By Stacey Dresner
WORCESTER – There is no doubt that Steven Schimmel, the incoming executive director of the Jewish Federation of Central Massachusetts, will bring youthful exuberance to his new post when he begins his new job on July 18.
Schimmel, who will turn 33 next month, is the youngest executive director in the North American Jewish Federation system.
But don’t let his youth fool you.
Schimmel has served as executive director at the Jewish Federation of Cumberland, Gloucester & Salem Counties in New Jersey for the past six years, and as assistant executive director for two years before that. Add that to his love of Israel and the Jewish people, and he is the perfect fit as the JFCM’s new leader.
“In some ways I think [my age] is really good because one of the main concerns of the Jewish community is finding the next generation of leaders, finding the next generation who wants to be involved in Jewish life,” he said. “And there is a hope that seeing a young director inspires people and in some ways it does. But also there is wisdom that comes with age. I have to compensate for that. I need to take the advice of people who have been here a lot longer than me. I like to surround myself with those who have done it before me, and get their advice. That is how I have been effective.”
Schimmel succeeds Howard Borer, who served as executive director of JFCM for 15 years.
“Howard and I had crossed paths at some of the Federation conferences,” Schimmel said. “One of the really nice things about the JFNA conferences is that they bring together not only the executives but also volunteers and members from all of the 152 communities that make up JFNA. So no matter where you go it feels like home.”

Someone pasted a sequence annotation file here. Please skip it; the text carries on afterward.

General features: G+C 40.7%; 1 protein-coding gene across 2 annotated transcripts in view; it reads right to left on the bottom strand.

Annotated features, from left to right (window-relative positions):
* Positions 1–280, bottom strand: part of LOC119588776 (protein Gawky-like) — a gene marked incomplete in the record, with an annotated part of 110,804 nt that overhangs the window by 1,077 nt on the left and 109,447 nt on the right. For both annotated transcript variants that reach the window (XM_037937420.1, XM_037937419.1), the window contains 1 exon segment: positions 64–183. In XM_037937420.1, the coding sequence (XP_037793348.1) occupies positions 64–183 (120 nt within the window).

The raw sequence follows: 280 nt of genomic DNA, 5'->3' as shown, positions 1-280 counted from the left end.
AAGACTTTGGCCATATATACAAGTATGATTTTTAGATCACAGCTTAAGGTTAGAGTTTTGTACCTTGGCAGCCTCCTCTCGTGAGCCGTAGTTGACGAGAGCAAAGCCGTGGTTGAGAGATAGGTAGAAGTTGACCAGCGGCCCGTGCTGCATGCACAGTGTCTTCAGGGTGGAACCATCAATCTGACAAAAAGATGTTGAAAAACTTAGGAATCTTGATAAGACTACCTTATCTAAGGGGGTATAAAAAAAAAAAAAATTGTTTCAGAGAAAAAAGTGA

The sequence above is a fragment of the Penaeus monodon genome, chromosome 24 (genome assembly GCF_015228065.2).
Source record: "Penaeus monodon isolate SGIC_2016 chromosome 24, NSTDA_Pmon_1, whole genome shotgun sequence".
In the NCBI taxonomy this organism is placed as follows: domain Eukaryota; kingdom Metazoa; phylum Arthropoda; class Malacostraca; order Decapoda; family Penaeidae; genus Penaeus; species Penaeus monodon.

Toby Richmond, president of the Jewish Federation of Central Massachusetts, said that the community already loves Schimmel.
“I think Steven is going to be great. We had him come to a brunch and he met some of our larger donors and some of the people who have been in the community for a long time, and they loved him,” she said. “Everybody loves him — the millenials and our older donors. He is young, energetic and very personable. He comes into a room and lights it up. He hasn’t even arrived yet, but he is already involved.”
Richmond said that Schimmel’s youth should certainly help to bring in support from the Millennial crowd – the population demographers use to describe those born around the early 1980s.